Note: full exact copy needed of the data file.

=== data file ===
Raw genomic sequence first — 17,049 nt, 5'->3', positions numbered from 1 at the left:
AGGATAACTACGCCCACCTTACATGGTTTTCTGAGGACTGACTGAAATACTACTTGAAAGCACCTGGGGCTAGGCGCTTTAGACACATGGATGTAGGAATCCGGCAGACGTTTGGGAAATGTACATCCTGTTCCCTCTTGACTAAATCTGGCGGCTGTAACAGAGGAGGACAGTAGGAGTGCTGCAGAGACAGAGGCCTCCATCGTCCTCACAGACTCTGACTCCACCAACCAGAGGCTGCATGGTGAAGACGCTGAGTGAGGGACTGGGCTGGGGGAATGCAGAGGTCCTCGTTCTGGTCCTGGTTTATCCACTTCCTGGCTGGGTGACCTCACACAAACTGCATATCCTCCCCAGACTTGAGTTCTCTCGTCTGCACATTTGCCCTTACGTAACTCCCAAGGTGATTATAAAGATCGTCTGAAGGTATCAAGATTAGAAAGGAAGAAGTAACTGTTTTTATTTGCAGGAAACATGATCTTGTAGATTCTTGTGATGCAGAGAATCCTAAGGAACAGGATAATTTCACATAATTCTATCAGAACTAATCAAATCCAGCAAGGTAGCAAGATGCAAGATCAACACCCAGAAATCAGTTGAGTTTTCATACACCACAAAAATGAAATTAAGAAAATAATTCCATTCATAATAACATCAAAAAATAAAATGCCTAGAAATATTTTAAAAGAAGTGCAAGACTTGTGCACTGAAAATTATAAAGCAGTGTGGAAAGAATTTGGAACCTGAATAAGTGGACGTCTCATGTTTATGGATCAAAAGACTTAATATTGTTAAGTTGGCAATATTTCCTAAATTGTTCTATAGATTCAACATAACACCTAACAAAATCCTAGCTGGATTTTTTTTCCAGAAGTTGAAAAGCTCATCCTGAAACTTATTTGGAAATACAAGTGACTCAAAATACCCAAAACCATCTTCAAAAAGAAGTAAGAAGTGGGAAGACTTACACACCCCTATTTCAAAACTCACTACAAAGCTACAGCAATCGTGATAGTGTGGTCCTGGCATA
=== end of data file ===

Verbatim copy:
Raw genomic sequence first — 17,049 nt, 5'->3', positions numbered from 1 at the left:
AGGATAACTACGCCCACCTTACATGGTTTTCTGAGGACTGACTGAAATACTACTTGAAAGCACCTGGGGCTAGGCGCTTTAGACACATGGATGTAGGAATCCGGCAGACGTTTGGGAAATGTACATCCTGTTCCCTCTTGACTAAATCTGGCGGCTGTAACAGAGGAGGACAGTAGGAGTGCTGCAGAGACAGAGGCCTCCATCGTCCTCACAGACTCTGACTCCACCAACCAGAGGCTGCATGGTGAAGACGCTGAGTGAGGGACTGGGCTGGGGGAATGCAGAGGTCCTCGTTCTGGTCCTGGTTTATCCACTTCCTGGCTGGGTGACCTCACACAAACTGCATATCCTCCCCAGACTTGAGTTCTCTCGTCTGCACATTTGCCCTTACGTAACTCCCAAGGTGATTATAAAGATCGTCTGAAGGTATCAAGATTAGAAAGGAAGAAGTAACTGTTTTTATTTGCAGGAAACATGATCTTGTAGATTCTTGTGATGCAGAGAATCCTAAGGAACAGGATAATTTCACATAATTCTATCAGAACTAATCAAATCCAGCAAGGTAGCAAGATGCAAGATCAACACCCAGAAATCAGTTGAGTTTTCATACACCACAAAAATGAAATTAAGAAAATAATTCCATTCATAATAACATCAAAAAATAAAATGCCTAGAAATATTTTAAAAGAAGTGCAAGACTTGTGCACTGAAAATTATAAAGCAGTGTGGAAAGAATTTGGAACCTGAATAAGTGGACGTCTCATGTTTATGGATCAAAAGACTTAATATTGTTAAGTTGGCAATATTTCCTAAATTGTTCTATAGATTCAACATAACACCTAACAAAATCCTAGCTGGATTTTTTTTCCAGAAGTTGAAAAGCTCATCCTGAAACTTATTTGGAAATACAAGTGACTCAAAATACCCAAAACCATCTTCAAAAAGAAGTAAGAAGTGGGAAGACTTACACACCCCTATTTCAAAACTCACTACAAAGCTACAGCAATCGTGATAGTGTGGTCCTGGCATA